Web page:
Text boxes are rectangular frames where you can enter data. If you need to mask your password, you can adjust them in that direction. Similar elements are the text areas. 

Dropdown menus allow us to choose from various options. 

Links are the underlined blue texts holding the “URL” data. They are the most common UI elements that I am sure you’re familiar with.  

Other UI elements include images, menus, sliders, calendars/date pickers, etc. 

In the UI Testing, those elements (and many others) need to be tested to ensure they work as the Software Specification document defined them in the first place. 

In automation testing, properties and their values are used for selecting an element where you can have all sorts of commands simulating user behaviour. In manual testing, those are not of great relevance. With Load Testing, automation becomes more relevant.  

Load Testing is a simulation of multiple users accessing your application simultaneously. It would be difficult to test it manually because you’d need to involve users offline. With automation, you write a script for UI Functional Tests and then add multiple virtual users. The script is then multiplied by the number of virtual users you defined in your testing tool.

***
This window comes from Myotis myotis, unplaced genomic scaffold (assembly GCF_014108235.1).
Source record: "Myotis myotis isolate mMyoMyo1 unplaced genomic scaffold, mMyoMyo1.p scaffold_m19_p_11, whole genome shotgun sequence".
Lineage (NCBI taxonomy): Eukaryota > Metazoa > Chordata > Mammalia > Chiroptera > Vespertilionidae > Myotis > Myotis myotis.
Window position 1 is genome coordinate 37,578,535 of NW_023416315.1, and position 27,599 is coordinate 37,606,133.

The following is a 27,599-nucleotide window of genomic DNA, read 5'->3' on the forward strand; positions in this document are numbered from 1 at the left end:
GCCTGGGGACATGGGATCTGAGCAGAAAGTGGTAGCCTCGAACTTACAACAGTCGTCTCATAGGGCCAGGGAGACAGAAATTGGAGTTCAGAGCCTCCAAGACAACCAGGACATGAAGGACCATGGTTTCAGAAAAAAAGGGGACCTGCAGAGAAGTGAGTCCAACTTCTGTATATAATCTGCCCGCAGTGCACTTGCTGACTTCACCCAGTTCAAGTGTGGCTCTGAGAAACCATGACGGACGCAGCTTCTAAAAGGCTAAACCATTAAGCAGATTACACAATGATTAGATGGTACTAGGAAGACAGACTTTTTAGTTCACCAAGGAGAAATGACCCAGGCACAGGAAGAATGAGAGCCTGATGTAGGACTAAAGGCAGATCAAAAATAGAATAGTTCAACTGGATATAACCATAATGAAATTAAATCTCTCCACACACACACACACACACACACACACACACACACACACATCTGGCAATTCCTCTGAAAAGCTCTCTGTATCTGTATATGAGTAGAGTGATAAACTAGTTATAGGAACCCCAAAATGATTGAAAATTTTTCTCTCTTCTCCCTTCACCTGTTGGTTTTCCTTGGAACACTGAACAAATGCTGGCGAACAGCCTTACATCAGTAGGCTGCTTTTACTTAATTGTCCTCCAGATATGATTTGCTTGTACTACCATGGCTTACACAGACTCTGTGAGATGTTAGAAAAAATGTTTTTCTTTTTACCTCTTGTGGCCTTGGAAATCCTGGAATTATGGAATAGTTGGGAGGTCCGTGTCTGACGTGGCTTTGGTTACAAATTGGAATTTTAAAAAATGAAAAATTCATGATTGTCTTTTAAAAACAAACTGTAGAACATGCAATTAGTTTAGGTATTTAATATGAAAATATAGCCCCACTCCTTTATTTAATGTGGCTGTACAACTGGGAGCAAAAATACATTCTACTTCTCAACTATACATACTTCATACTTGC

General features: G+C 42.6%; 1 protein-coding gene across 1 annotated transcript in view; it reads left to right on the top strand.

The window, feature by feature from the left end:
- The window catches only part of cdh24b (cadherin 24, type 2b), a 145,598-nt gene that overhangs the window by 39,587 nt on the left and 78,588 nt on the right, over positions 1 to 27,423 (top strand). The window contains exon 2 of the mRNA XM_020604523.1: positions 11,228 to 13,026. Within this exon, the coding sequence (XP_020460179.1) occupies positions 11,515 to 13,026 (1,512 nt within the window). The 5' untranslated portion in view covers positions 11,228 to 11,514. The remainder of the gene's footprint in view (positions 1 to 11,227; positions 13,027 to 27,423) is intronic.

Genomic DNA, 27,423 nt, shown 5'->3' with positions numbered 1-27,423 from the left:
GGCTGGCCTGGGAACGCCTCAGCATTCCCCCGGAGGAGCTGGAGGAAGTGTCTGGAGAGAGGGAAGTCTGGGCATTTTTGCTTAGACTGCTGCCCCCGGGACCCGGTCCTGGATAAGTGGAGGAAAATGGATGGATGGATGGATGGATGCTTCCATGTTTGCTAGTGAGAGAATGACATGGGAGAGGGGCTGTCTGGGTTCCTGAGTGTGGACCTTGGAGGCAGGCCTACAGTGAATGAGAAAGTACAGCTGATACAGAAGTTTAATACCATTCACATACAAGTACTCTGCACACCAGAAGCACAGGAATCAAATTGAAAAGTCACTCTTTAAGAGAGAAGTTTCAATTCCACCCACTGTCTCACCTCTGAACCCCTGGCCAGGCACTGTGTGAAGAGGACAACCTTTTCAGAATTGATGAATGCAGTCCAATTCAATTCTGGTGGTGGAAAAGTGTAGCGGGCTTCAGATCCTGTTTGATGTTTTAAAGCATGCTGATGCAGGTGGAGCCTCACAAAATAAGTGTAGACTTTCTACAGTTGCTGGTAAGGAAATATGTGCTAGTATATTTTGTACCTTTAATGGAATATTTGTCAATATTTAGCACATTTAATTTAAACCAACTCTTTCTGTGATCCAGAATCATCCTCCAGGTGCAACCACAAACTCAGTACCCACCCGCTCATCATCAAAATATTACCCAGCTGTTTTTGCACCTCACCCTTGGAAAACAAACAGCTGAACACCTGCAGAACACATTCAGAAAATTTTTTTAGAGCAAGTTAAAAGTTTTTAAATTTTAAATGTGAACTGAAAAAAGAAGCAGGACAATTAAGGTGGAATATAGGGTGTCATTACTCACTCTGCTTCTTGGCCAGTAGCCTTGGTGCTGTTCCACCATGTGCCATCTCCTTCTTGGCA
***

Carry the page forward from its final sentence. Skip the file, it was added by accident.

Some of the most used automation tool commands are: Click, Wait, Check and Type, however, they may vary from tool to tool. 

The UI testing consists of checking core functionalities, the placement of UI elements, checking sizes, colours, spelling, and User Interface usability.  

If we want to consider the overall experience of a user with an application, we could speak of UX (User Experience). A good UX keeps the user coming back. Bad UX repels the user in some way and, in the worst case scenario, your application may cause undesired results. Bad UX may even result in losing a client or getting bad ratings for your product.  

On what devices should we test UI?  

In the past, most of the applications were designed for desktop computers. Nowadays, the range of devices we use daily includes laptops, mobile phones, tablets, etc. and applications are based on web browsers and cloud infrastructure. However, the basic idea of User Interfaces remained the same – to give input to the device in order to receive some output.